Carbon nanotubes (CNTs) are promising nanomaterials having unique physical and chemical properties, with applications in a variety of fields. In this review, we briefly summarize the intrinsic properties of highly purified multi-walled CNTs (MWCNTs, HTT2800) and their potential hazardous effects on intracellular and extracellular pathways, which alter cellular signaling and impact major cell functions such as differentiation, reactive oxygen species (ROS) production, apoptosis, and autophagy. A recent study suggested that the induction of autophagy by CNTs causes nanotoxicity. Autophagy was recently recognized as a critical cell death pathway, and autophagosome accumulation has been found to be associated with exposure to CNTs. Although autophagy is considered as a cytoprotective process, it is often observed in association with cell death, and the relationship between autophagy and cell death remains unclear. Our recent study suggests that the levels of autophagy-related genes (LC3B) and autophagosome formation are clearly up-regulated, along with an increase in numbers of autophagosome vacuoles. This review highlights the importance of autophagy as an emerging mechanism of CNT toxicity. Full article
(This article belongs to the Special Issue Nanotoxicology and Lung Diseases)
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4802 KiB  
Review
Inhalation of Silver Nanomaterials—Seeing the Risks
by Ioannis G. Theodorou, Mary P. Ryan, Teresa D. Tetley and Alexandra E. Porter
Int. J. Mol. Sci. 2014, 15(12), 23936-23974; https://doi.org/10.3390/ijms151223936 - 22 Dec 2014
Cited by 43 | Viewed by 11931
Abstract
Demand for silver engineered nanomaterials (ENMs) is increasing rapidly in optoelectronic and in health and medical applications due to their antibacterial, thermal, electrical conductive, and other properties. The continued commercial up-scaling of ENM production and application needs to be accompanied by an understanding [...] Read more.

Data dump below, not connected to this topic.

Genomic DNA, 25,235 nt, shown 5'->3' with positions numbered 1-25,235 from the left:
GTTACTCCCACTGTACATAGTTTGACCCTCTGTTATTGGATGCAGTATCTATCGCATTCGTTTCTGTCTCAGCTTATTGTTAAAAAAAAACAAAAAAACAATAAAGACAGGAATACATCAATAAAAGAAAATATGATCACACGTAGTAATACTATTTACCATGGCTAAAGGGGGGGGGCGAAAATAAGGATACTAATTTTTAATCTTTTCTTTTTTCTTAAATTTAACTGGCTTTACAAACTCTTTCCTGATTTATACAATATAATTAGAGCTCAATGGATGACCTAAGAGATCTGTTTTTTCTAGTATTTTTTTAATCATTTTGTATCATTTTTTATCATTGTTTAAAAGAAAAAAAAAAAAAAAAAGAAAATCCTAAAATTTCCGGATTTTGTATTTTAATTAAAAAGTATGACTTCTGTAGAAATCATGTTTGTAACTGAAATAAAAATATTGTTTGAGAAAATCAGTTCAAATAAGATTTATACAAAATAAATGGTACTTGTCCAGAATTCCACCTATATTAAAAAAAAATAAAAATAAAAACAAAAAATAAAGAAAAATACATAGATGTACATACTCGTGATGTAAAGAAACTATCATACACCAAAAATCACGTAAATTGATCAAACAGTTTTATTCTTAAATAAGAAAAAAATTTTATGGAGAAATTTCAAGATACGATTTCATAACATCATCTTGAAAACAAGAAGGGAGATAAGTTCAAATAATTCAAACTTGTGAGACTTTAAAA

Demand for silver engineered nanomaterials (ENMs) is increasing rapidly in optoelectronic and in health and medical applications due to their antibacterial, thermal, electrical conductive, and other properties. The continued commercial up-scaling of ENM production and application needs to be accompanied by an understanding of the occupational health, public safety and environmental implications of these materials. There have been numerous in vitro studies and some in vivo studies of ENM toxicity but their results are frequently inconclusive. Some of the variability between studies has arisen due to a lack of consistency between experimental models, since small differences between test materials can markedly alter their behaviour. In addition, the propensity for the physicochemistry of silver ENMs to alter, sometimes quite radically, depending on the environment they encounter, can profoundly alter their bioreactivity. Consequently, it is important to accurately characterise the materials before use, at the point of exposure and at the nanomaterial-tissue, or “nanobio”, interface, to be able to appreciate their environmental impact. This paper reviews current literature on the pulmonary effects of silver nanomaterials. We focus our review on describing whether, and by which mechanisms, the chemistry and structure of these materials can be linked to their bioreactivity in the respiratory system. In particular, the mechanisms by which the physicochemical properties (e.g., aggregation state, morphology and chemistry) of silver nanomaterials change in various biological milieu (i.e., relevant proteins, lipids and other molecules, and biofluids, such as lung surfactant) and affect subsequent interactions with and within cells will be discussed, in the context not only of what is measured but also of what can be visualized. Full article